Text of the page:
Today’s Kindle deals include, among others, an older book by Kevin DeYoung and a newer book by Al Mohler.
(Yesterday on the blog: Girl, Wash Your Face)
The more things change, the more they stay the same. “The church today faces tons of criticism. I’m sure you’ve heard of some of them (and maybe even voiced them yourself). It’s important to note that while some of these critiques are legitimate (and others are not), this is nothing new. After all, the church has faced charges for thousands of years.”
This one is worth pondering (though I’m not convinced fast is the right word to describe the solution here). “These days it’s a tech-saturated diet that has me feeling weary. But instead of gaining weight, I’m losing meaning. My eyes are dry and strained from endless scrolling on a brightly back-lit screen. My hand aches from forming the claw necessary to hold my phone all day. My brain is exhausted from trying to survive the information tidal wave it wakes up to each day. And my heart is discouraged at the frustration and the futility in it all.”
Stephen Wellum provides his take on an age of accountability. “Most Christian traditions teach that children enter the world fallen due to Adam’s sin, but some argue children are not guilty before God until they knowingly disobey God’s commands. If the child dies before reaching that age, he or she receives salvation based on Christ’s finished work. Once the child knowingly sins, however, they become accountable for their actions and have reached the age of accountability. At that point, salvation comes through conscious, active repentance and faith in Christ.”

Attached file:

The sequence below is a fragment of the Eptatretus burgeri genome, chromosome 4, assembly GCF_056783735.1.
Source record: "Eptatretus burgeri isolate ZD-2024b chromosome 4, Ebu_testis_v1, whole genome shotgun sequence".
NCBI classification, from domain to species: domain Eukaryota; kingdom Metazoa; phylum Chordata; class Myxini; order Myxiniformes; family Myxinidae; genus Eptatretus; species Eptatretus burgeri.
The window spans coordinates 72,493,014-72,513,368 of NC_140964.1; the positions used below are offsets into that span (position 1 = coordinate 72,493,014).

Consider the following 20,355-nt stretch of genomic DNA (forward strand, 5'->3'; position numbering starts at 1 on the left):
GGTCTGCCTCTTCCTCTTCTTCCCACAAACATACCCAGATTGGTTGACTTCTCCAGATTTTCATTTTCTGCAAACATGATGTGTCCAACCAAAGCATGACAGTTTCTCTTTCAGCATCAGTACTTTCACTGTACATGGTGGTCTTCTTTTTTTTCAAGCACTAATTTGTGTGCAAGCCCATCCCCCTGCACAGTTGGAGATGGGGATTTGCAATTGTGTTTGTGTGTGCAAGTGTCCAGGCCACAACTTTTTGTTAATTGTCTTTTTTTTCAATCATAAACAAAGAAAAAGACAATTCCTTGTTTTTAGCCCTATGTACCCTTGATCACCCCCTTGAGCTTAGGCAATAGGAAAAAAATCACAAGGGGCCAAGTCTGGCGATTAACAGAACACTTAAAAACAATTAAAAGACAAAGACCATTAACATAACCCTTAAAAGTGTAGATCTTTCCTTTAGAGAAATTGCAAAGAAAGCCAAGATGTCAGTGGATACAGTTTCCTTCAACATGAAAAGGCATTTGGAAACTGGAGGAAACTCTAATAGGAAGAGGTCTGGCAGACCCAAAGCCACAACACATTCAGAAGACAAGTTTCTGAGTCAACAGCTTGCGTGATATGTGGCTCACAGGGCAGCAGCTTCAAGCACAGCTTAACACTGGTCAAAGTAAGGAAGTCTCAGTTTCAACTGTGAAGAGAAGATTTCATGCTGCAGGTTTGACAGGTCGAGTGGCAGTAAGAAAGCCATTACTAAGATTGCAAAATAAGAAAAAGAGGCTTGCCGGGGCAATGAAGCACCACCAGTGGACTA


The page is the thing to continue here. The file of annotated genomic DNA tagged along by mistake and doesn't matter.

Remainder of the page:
“I want to call my Baptist brothers and sisters to recover this time-honored method of teaching children (and adults) biblical doctrine. Over the years, my children and many friends have benefitted from this practice.”
I always look forward to Jared Wilson’s weekly articles. “From slaves to sons. From groaning to glory. From death to life. We worship a glorious God whose grace is fathoms deep. Why would he do this for us? Why would he treat unholy rebels in such a gracious way? Well, Paul helps us to see in this—the best chapter in the best letter in the best book of all time—that it is all because our God is love. And there is in fact more love in God than sin in us.”
Lore Ferguson Wilbert interacts with a comment I made in yesterday’s article and puts out a call for honesty and discernment.
This is important. “The truth matters. When we share lies and misinformation, especially when we do so to discredit and public figure, we defame someone made in the image of God and bring shame on the name of Christ. Because Christians live as ambassadors for Christ in this world, we can and must exercise more caution and discernment concerning what we share on the Internet.”
If we want to have heroes, and the Bible seems to make it clear that we can and should, our only option is heroes who have sinned. And I believe we can laud those heroes for their faith, even while acknowledging their weaknesses.
Our murmuring is the devil’s music.—Thomas Watson